The right to die with some degree of dignity and the ability to choose one’s own timing has definitely given some people a feeling of independence. Terminal illnesses are not just undignified and painful; they are expensive and very difficult for all members of the family involved sometimes. My friend Jan had her husband in their home up until the last few days of his life. She watched him, bathed him, cleaned him, and loved him while he suffered the miseries of cancer from Agent Orange. Then in the last week of his life, she let Hospice keep him in their facility where they could administer morpheme by injections.
In at least two states people have the right to die by administering to themselves the drugs that will stop their lives quietly and quickly if they have a terminal illness and have six months or less to live—an opinion that has to be shared by at least two physicians. The person has to ask more than once for this particular final medication—twice verbally and twice in writing over a period of time. The main point to this particular set of rules was that the person who chose to die must do so by his or her own hand, must be consciously asking for the right, and must have sufficient medical reason to do so.
Recently a financial advisor gave someone advice that was startling to me: One does not have to allow antibiotics to be given for pneumonia or any other infection in an elderly person who has dementia or who is otherwise non-responsive. That idea just about shocked my socks off. When does a family member decide that an elderly parent or other member of the family has lived long enough? This is not the same thing as giving someone a choice of how to die. This idea is choosing to get someone out of the way for whatever reason. We are not gods and have no idea how to value life inside the mind of a person who can no longer communicate.
I can understand wanting to die. We have all seen those who have become vegetables for whatever reason—wrecks from drugs to wrecks in vehicles. I probably won’t ever jump a horse again and endanger my neck that way, but a good rear-end collision can do enough damage to totally ruin the physical aspects of real life and living. And let’s face it: the physical definitely affects the mental outlook. I cannot keep from wondering if one’s physical inability to live life in a somewhat normal manner might be the sole factor in producing the desire to end life. But the main point I think we need to consider might be one of WHO should be making choices.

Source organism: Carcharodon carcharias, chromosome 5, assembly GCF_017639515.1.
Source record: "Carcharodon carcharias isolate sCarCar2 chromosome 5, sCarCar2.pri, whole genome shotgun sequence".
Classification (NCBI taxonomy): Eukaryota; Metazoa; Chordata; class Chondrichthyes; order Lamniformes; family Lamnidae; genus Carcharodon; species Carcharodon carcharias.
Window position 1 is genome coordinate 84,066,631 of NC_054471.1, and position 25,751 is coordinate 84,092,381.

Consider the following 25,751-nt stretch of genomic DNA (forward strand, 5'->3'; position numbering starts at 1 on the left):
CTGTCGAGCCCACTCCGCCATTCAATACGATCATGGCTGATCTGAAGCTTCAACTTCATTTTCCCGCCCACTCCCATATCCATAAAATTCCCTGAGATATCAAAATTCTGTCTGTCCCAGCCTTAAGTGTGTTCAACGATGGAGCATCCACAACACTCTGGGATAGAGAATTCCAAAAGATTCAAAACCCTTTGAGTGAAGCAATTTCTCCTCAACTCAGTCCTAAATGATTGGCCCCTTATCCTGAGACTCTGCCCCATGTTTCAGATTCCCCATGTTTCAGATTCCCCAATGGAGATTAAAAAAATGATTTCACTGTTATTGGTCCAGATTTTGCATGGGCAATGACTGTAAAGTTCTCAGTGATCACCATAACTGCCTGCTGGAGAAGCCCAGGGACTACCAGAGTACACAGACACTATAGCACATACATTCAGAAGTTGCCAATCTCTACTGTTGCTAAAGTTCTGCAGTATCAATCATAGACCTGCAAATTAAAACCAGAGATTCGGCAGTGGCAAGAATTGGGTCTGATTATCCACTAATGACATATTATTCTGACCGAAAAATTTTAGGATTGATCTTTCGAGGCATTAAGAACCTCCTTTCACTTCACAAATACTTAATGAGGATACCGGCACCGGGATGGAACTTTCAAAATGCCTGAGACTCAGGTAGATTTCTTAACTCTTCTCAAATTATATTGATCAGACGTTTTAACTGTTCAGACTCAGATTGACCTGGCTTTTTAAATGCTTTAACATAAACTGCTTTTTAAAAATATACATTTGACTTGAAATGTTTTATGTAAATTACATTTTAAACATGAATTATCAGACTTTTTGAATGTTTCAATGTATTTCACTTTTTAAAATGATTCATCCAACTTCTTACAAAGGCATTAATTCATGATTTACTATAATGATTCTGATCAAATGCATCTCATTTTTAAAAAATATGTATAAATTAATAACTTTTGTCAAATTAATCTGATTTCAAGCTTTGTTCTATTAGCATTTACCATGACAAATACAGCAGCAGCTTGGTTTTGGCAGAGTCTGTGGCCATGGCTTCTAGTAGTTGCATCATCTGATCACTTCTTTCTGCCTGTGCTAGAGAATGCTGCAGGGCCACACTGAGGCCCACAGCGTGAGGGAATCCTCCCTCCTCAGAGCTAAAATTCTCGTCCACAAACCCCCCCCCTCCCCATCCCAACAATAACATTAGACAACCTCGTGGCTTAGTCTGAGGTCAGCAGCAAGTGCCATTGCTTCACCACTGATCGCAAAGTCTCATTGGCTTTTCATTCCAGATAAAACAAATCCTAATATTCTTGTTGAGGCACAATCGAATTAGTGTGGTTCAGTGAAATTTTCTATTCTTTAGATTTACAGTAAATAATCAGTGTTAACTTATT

I have known of doctors who chose not to treat newborns with the drastic means necessary to save their lives. Whether the reasons were the expense, the complications that the child would continue to have in life, or some other reason, the choices made by the doctors may seem quite callous to the parents. The same can be said for some nursing homes and facilities that care for the disabled. If they choose to ignore symptoms, people can die much more quickly than if they are monitored and treated as the need arises.
Pain is not dignified. In fact, it makes mewling infants of some of us. But if the pain can be alleviated or reduced to an acceptable level for the individual, why should we choose to end life? I have seen an old woman smile in her sleep when her grandchildren were in the room. Who is to say that happiness is not in the noises one hears in our sleep? Give us time and we may have more smiles, more dreams. I can still ride the wind in my dreams when my legs would no longer help me balance on the back of a horse. Let me ride in my dreams until the horses no longer run.